detach part of the command to keep along east of the Blue Ridge while the rest was thus occupied, especially as Hampton's brigade was then expected.
On the morning of November e, about 9 a. m., the enemy advanced on our new position with cavalry, infantry, and artillery, moving simultaneously by all the roads and fords. His progress was obstinately and successfully resisted for nearly the entire day.
Before the position was yielded, Colonel Williams C. Wickham, commanding the brigade, who during all these operations had displayed great zeal, ability, and bravery, was struck in the neck by a fragment of a shell, which deprived me for the time being of his valuable services. He was succeeded in the command by Colonel T. L. Rosser, of the Fifth Virginia Cavalry.
Breathed's battery, of the Stuart Horse Artillery, added to its many laurels on these hard-fought fields, and was materially assisted by a battery from General D. H. Hill's command, which had been sent to re-enforce me.
Late in the afternoon, the enemy having moved so as to turn my left flank, I withdrew through Upperville, sending the First and Fifth Virginia Cavalry to Piedmont, so as to constitute a rear guard for our trains, which had passed on that road. With the remainder of the command I took up successive positions, resisting the enemy's advance from Upperville to the gap, near Paris. Upon arriving at this gap I found a small infantry force, with some artillery, posted on the heights, left by General D. H. Hill to report to me. One of these guns was a Whitworth, under Captain Hardaway, which, at a single shot, drove away a battery of the enemy, posted near Upperville, 3 or 4 miles off. General D. H. Hill had previously left, with the main portion of his command, by the Front Royal road. The enemy manifested at nightfall no intention of advancing on my front, but, anticipating a flank movement by a portion of their force on the road leading from Upperville to Piedmont Station, on the Manassas Gap Railroad, I directed Colonel Rosser to repair to the latter point, intending to make another stand at this point the next morning, with the re-enforcement of Hampton's brigade. The Fifth Virginia Cavalry, Major [B. B.] Douglas commanding, and the First Virginia Cavalry, by misconstruction of my orders, left Piedmont that evening, and as Colonel Rosser approached it from Paris after dark the place was found in possession of the enemy, Colonel Rosser encountering the enemy's picket between the two points, and moving so as to interpose his command between Markham and Piedmont. Finding, upon my arrival at Paris, that General Jackson was not in motion, and that his headquarters were at Millwood, I presumed that his plans had been changed since my instructions from the commanding general. I therefore repaired to Millwood to ascertain. Upon arriving there, I was informed by General Jackson that, instead of following General Longstreet, he would remain in the valley, so as to be upon McClellan's flank. A determined stand, therefore, at Paris Gap being unnecessary, I directed the infantry and artillery there of General D. H. Hill's command to proceed to rejoin him at Front Royal, while the cavalry picket, under Captain [W. B.] Wooldridge, Fourth Virginia Cavalry, was to retire, on the enemy's approach, by the same route.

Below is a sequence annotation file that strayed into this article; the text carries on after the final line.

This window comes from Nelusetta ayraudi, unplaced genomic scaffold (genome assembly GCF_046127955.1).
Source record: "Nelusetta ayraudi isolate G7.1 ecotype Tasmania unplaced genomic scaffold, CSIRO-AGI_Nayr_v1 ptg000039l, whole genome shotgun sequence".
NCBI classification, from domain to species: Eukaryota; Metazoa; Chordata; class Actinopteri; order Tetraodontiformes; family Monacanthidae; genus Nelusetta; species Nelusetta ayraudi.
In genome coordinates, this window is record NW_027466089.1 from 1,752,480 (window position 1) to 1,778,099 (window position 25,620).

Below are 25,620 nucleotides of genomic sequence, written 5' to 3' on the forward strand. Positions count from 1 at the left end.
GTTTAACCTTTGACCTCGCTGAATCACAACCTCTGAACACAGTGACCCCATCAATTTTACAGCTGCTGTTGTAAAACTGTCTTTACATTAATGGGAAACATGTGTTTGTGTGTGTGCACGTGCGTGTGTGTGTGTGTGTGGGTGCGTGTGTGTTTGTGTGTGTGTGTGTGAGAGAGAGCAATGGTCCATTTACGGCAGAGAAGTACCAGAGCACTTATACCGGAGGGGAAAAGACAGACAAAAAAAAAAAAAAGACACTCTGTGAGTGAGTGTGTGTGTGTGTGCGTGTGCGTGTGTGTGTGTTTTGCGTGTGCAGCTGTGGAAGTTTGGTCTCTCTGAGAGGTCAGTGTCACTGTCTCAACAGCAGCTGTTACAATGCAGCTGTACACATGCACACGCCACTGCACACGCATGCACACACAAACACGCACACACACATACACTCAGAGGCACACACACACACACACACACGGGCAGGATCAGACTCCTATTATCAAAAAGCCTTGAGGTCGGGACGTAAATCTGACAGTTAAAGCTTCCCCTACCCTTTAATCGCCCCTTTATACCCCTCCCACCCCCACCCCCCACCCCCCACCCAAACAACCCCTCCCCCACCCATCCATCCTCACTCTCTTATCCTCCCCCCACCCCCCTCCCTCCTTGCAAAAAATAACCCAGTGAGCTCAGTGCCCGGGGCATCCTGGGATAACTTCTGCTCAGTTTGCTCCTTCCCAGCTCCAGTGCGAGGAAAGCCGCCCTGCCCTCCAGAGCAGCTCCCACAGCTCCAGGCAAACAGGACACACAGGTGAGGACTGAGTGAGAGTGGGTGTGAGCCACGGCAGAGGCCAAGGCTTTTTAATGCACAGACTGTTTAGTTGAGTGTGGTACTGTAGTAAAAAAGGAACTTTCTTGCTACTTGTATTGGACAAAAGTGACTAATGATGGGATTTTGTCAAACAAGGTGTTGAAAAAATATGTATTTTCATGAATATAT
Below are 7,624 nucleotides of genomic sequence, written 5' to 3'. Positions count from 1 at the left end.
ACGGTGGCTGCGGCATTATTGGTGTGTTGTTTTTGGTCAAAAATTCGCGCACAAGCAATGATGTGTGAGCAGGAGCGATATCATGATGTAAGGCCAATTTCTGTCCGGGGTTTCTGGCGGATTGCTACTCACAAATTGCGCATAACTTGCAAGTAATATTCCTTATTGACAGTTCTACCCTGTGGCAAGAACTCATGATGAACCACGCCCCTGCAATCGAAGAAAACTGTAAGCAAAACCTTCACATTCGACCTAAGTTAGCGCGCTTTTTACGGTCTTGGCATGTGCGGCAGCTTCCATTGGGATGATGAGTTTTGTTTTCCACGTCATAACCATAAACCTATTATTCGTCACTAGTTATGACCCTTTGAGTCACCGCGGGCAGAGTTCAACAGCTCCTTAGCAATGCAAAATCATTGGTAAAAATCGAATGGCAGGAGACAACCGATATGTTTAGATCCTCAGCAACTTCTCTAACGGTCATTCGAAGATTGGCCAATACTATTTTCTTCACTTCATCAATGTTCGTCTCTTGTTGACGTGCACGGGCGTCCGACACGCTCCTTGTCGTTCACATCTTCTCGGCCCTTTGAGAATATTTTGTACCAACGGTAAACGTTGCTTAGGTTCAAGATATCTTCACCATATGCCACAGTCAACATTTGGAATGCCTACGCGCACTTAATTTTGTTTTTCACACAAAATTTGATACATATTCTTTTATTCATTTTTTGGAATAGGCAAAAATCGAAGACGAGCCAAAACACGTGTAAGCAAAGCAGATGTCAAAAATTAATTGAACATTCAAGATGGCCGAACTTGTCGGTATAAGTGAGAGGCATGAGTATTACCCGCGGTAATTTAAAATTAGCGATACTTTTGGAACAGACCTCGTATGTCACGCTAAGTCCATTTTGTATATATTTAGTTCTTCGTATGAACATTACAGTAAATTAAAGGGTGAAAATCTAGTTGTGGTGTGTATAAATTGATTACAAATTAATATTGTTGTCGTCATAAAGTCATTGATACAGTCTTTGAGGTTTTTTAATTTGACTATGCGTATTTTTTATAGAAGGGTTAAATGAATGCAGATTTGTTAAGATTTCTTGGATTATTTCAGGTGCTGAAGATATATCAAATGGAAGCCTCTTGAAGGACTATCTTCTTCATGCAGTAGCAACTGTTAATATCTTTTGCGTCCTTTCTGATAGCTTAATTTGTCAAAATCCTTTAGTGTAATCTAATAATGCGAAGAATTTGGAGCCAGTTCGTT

Hampton's brigade, having reached Millwood, was, on the morning of the 4th, ordered to join the other brigade at Markham, while I proceeded on the same morning by a nearer route to the same point. The enemy had, however, gained possession of that point before I reached it, our forces retiring toward Barbee's Cross-Roads. I proceeded, therefore, to Linded, where I found Hampton's brigade, and diverted its line